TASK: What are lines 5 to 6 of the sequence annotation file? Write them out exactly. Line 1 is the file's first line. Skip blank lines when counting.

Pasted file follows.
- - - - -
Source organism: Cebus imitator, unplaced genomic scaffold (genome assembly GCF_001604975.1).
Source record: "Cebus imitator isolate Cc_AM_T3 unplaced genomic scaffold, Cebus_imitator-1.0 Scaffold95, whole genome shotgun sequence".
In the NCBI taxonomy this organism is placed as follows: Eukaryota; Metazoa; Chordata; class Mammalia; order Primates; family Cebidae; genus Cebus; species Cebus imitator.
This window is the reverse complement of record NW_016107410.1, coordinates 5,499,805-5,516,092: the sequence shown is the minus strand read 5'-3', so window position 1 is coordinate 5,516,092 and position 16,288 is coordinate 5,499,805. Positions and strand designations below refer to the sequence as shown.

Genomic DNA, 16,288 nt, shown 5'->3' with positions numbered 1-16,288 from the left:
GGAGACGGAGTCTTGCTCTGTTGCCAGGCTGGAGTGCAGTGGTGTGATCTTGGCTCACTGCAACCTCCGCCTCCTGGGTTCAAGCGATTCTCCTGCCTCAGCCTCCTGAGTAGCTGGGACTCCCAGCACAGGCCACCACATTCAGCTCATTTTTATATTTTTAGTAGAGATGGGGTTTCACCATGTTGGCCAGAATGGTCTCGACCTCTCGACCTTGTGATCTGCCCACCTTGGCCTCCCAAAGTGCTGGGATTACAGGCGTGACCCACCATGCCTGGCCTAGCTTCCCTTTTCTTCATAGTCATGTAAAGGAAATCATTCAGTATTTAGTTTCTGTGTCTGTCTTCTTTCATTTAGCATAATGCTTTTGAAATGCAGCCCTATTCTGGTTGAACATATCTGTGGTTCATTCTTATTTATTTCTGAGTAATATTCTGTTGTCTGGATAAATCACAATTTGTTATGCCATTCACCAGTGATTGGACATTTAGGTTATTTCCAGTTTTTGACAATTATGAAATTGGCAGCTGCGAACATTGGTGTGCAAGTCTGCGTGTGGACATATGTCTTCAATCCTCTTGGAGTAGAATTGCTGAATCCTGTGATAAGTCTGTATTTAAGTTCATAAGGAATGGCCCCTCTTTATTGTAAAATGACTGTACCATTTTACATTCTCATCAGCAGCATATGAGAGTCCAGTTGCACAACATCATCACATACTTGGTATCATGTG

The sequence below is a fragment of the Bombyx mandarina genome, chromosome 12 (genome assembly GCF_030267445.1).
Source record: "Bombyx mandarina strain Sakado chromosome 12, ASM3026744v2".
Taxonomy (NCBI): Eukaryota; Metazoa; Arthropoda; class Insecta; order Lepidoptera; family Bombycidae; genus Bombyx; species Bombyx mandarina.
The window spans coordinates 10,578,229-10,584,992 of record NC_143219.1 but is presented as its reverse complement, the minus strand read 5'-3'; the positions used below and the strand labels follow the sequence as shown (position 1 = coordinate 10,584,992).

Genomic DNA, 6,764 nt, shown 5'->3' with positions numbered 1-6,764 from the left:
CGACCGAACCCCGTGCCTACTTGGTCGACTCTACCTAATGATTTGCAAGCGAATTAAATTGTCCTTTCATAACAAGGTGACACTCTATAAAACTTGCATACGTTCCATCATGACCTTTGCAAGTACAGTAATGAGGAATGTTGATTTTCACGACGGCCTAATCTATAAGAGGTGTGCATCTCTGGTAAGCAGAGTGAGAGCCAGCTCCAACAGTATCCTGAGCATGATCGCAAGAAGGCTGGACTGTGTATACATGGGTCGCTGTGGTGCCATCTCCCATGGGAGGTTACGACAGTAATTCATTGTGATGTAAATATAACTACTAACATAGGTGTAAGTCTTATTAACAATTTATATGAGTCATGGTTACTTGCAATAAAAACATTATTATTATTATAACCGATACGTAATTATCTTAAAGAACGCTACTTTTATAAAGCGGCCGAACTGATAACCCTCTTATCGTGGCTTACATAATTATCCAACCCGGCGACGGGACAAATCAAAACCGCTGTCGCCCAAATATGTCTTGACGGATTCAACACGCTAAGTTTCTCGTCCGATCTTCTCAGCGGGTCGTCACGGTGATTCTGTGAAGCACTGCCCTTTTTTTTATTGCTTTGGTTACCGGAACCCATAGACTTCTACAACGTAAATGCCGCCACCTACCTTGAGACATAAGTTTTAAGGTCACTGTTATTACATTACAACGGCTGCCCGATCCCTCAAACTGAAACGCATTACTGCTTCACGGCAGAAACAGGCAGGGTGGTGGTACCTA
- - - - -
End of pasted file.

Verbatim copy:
Genomic DNA, 16,288 nt, shown 5'->3' with positions numbered 1-16,288 from the left:
GGAGACGGAGTCTTGCTCTGTTGCCAGGCTGGAGTGCAGTGGTGTGATCTTGGCTCACTGCAACCTCCGCCTCCTGGGTTCAAGCGATTCTCCTGCCTCAGCCTCCTGAGTAGCTGGGACTCCCAGCACAGGCCACCACATTCAGCTCATTTTTATATTTTTAGTAGAGATGGGGTTTCACCATGTTGGCCAGAATGGTCTCGACCTCTCGACCTTGTGATCTGCCCACCTTGGCCTCCCAAAGTGCTGGGATTACAGGCGTGACCCACCATGCCTGGCCTAGCTTCCCTTTTCTTCATAGTCATGTAAAGGAAATCATTCAGTATTTAGTTTCTGTGTCTGTCTTCTTTCATTTAGCATAATGCTTTTGAAATGCAGCCCTATTCTGGTTGAACATATCTGTGGTTCATTCTTATTTATTTCTGAGTAATATTCTGTTGTCTGGATAAATCACAATTTGTTATGCCATTCACCAGTGATTGGACATTTAGGTTATTTCCAGTTTTTGACAATTATGAAATTGGCAGCTGCGAACATTGGTGTGCAAGTCTGCGTGTGGACATATGTCTTCAATCCTCTTGGAGTAGAATTGCTGAATCCTGTGATAAGTCTGTATTTAAGTTCATAAGGAATGGCCCCTCTTTATTGTAAAATGACTGTACCATTTTACATTCTCATCAGCAGCATATGAGAGTCCAGTTGCACAACATCATCACATACTTGGTATCATGTG